Infantile Pompe disease with intrauterine onset: a case report and literature review | Italian Journal of Pediatrics

Classic infantile Pompe disease has a median age of onset of 2.4 (range: 0.0–12.0) months and can manifest clinical symptoms at any age [7]. Intrauterine onset of Pompe disease is extremely rare. Combined with the present case, only seven cases of Pompe disease with intrauterine onset have been reported. Despite the term “infantile” in its name, the onset occurs before birth. Pompe disease has various manifestations. Infantile cardiomyopathy mainly manifests as left ventricular myocardial hypertrophy [8]. All seven neonates showed myocardial changes on intrauterine ultrasound, but manifestations varied, including hypertrophic cardiomyopathy, dilated cardiomyopathy, and a myocardial mass. All cases eventually progressed to myocardial hypertrophy postnatally. Levels of other laboratory indicators, such as myocardial enzymes and BNP, increased to varying degrees.

Neonatal hypertrophic cardiomyopathy and hypotonia should be distinguished from other diseases, such as glycogen storage disease type IIB (Danon disease), specific fatty acid oxidation disorder, and mitochondrial respiratory chain dysfunction. These diseases have similar clinical symptoms and are mainly diagnosed based on genetic testing results [9,10,11].

All patients had GAA-related gene mutations. Although the onset was intrauterine, prenatal diagnosis using a GAA mutation analysis of the amniocentesis sample could only be obtained in one patient (case #5), owing to the positive family history. Chien et al. suggested that the treatment prognosis is better when started in the first few days of life; therefore, early diagnosis is particularly important [12]. Prenatal diagnosis could be obtained based on the laboratory finding of GAA deficiency in amniotic fluid cultures or the molecular finding of GAA mutations [13]. Pompe disease is recessively inherited, and its genetic diagnosis using chorionic villus samples can only be made if the parents are known carriers. Contamination with maternal tissue when biochemical or molecular methods are used for the diagnosis yields a false-positive result [14]. Therefore, a targeted mutational analysis should be performed to confirm the prenatal diagnosis of Pompe disease [15]. Prenatal diagnosis could not be obtained in the present case because of the unknown family history.

Currently, ERT is the cornerstone of Pompe disease management [16]. ERT can improve left ventricular function and yield better outcomes after early ERT [17]. Therefore, newborn screening for Pompe disease is of great importance [18].

We reviewed seven patients, five of whom received ERT. The time of treatment onset ranged from two hours (case #3) to two months (case #4) postnatally. Two patients did not receive treatment (cases #6 and #7). The myocardial thickness returned to normal in all patients treated with ERT, but one patient (case #2) died from respiratory failure because of infection.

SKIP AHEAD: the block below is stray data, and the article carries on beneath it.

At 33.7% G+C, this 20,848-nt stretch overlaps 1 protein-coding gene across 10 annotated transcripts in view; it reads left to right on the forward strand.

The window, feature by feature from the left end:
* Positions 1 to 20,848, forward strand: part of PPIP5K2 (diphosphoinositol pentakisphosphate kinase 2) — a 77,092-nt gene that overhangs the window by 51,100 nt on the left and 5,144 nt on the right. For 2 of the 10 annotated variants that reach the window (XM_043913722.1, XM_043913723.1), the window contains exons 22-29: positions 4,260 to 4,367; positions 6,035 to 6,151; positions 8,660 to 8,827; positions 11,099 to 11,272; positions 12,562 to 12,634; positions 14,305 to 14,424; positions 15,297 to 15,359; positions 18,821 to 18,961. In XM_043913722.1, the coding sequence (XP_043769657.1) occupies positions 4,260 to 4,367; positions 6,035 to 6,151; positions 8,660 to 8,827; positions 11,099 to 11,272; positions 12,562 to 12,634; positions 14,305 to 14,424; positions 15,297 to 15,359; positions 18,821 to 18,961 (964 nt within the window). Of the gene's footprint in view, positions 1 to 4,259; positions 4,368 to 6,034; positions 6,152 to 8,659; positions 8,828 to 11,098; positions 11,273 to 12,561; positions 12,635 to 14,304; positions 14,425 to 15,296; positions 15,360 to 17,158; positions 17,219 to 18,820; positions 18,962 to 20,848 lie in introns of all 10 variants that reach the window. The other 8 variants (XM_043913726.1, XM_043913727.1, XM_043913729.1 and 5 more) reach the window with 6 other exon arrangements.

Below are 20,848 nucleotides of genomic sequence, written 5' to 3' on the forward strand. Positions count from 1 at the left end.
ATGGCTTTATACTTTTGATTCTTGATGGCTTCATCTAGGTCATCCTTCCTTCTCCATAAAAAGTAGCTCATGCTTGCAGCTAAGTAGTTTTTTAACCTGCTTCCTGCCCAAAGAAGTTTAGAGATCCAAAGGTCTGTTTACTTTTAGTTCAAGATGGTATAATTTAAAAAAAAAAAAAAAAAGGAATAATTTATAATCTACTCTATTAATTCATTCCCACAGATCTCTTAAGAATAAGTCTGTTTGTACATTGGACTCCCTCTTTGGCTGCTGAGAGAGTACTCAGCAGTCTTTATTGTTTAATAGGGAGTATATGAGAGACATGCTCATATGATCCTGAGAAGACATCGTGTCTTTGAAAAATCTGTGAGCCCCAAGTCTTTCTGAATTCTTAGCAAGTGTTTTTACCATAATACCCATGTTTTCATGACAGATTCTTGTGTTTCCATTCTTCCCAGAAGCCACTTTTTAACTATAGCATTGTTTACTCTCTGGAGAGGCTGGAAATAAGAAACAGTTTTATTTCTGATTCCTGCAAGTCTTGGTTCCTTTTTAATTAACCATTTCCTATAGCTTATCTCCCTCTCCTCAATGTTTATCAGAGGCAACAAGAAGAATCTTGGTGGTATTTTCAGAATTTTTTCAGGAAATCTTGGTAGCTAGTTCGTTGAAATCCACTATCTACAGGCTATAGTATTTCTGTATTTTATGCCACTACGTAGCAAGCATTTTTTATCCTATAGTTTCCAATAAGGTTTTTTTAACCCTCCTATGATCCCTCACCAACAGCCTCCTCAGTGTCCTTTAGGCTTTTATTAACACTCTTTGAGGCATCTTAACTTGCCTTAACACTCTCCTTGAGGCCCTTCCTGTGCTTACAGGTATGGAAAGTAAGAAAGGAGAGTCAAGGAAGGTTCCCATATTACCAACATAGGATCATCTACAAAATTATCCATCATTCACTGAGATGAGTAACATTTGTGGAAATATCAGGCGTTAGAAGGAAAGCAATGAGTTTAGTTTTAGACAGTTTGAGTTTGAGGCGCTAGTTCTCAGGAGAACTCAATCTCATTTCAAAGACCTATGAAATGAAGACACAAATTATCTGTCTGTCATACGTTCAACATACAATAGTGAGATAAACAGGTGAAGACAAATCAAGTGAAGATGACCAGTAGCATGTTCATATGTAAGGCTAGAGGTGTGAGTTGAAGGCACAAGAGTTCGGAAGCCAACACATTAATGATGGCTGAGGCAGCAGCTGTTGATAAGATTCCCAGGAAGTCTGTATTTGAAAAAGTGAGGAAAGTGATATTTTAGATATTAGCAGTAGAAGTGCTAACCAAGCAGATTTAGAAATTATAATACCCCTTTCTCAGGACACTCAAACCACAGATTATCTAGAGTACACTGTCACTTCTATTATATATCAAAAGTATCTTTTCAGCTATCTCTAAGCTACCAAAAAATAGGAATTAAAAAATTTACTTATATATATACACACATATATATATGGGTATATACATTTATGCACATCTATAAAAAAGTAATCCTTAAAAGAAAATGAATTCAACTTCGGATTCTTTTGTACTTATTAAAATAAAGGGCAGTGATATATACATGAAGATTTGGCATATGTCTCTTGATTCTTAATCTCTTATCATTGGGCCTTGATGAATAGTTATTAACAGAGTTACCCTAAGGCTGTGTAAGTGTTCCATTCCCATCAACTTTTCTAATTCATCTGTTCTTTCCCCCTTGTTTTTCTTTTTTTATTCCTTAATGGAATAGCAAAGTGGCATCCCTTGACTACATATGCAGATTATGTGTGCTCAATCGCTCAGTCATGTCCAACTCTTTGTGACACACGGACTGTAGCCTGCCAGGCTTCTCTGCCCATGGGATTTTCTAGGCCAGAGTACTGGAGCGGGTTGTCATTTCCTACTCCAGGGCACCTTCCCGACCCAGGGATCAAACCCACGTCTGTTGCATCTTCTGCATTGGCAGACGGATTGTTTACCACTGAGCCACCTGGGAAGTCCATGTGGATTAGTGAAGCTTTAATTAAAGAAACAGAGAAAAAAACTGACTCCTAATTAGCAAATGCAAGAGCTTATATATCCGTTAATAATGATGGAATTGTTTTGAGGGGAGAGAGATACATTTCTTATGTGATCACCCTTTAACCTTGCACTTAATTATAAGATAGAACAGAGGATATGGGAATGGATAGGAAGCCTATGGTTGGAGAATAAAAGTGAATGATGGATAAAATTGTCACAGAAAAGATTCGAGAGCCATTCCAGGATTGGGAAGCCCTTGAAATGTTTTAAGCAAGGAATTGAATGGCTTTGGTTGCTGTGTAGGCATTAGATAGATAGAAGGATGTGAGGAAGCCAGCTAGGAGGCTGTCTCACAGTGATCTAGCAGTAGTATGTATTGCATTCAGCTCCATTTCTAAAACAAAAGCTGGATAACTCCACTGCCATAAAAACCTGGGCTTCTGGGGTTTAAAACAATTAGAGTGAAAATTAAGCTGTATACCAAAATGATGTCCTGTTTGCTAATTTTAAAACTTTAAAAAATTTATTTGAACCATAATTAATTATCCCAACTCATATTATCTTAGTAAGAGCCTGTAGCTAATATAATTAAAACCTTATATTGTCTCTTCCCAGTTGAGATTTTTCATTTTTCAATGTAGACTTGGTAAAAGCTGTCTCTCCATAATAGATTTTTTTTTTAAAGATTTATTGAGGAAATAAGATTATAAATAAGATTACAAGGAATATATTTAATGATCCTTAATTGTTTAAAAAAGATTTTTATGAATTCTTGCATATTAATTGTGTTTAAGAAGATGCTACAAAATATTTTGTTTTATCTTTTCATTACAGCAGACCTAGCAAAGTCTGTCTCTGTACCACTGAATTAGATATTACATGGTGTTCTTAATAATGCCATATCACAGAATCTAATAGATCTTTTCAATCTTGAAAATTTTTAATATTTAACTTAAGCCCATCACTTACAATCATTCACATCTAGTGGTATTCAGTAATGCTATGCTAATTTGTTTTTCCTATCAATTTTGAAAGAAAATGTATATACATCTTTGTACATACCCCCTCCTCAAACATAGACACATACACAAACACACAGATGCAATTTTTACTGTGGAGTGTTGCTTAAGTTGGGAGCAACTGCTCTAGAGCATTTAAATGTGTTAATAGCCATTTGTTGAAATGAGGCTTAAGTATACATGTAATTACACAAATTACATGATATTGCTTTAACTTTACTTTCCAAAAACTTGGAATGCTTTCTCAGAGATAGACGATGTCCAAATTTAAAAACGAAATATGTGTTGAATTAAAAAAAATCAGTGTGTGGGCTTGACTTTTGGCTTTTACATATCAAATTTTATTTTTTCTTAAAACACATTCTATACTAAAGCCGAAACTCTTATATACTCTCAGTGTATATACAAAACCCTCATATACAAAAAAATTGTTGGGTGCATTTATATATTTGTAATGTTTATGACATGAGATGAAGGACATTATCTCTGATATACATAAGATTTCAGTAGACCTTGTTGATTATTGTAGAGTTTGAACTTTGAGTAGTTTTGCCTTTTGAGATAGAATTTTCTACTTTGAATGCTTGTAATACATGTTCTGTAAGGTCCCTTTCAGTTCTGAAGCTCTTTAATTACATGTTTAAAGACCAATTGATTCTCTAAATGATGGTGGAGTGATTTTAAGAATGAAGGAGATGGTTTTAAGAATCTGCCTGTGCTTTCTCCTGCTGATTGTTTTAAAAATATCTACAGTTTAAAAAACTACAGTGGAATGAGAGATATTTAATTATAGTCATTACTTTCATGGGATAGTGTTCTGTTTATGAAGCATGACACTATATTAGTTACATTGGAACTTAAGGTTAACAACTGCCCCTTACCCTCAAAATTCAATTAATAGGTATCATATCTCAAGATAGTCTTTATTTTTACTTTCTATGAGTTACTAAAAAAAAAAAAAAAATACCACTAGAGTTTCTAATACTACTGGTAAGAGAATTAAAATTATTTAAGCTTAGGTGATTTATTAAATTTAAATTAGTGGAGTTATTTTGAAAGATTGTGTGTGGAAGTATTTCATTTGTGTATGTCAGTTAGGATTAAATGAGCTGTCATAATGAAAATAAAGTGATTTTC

Our patient had homozygous gene mutations at the same site and presented with clinical symptoms postnatally. After symptomatic treatment, vital signs stabilized for a short time, but the patient had serious developmental delay. Further, the left lung developed consolidation, and myocardial hypertrophy increased with decreasing cardiac function and severe hypotonia at six months. The mechanism of respiratory failure in patients with Pompe disease mostly involves extensive pathological changes in the muscle and nerve components of the respiratory system resulting from glycogen accumulation [19]. However, no reported patient with Pompe disease has shown homogeneous solid changes in the lungs. A completely enzyme-deficient Pompe disease-knockout mouse model showed glycogen storage in nearly all tissue and cell types [20]. Another mouse model of Pompe disease showed lysosomal glycogen accumulation in tracheal and bronchial smooth muscles [21]. Therefore, lung consolidation in patients with primary disease is considered to be related to glycogen accumulation and deposition.

Although clinical symptoms of some patients treated with ERT improved, ERT had several limitations, including the risk of immunogenicity-related complications, inability to penetrate central nervous system tissue, and requirement of life-long therapy. Further, no trial compared the effectiveness or safety of ERT with that of other interventions or placebo until 2016 [22]. Gene therapy seems promising for potential prevention, halting, and reversal of Pompe disease [19]. However, only animal experiments have been conducted, and clinical studies had a small sample size, hindering the applicability of gene therapy [1]. None of the patients we reviewed received gene therapy.

Infantile Pompe disease is a rare hereditary disease that can occur in utero, with initial signs being cardiac changes. Therefore, for fetuses with intrauterine cardiac disease, enzyme assays and genetic testing should be performed as soon as possible for early diagnosis and treatment.

This study has some limitations. First, the number of cases was small. Second, the follow-up of some patients had not been completed at the time of reporting.

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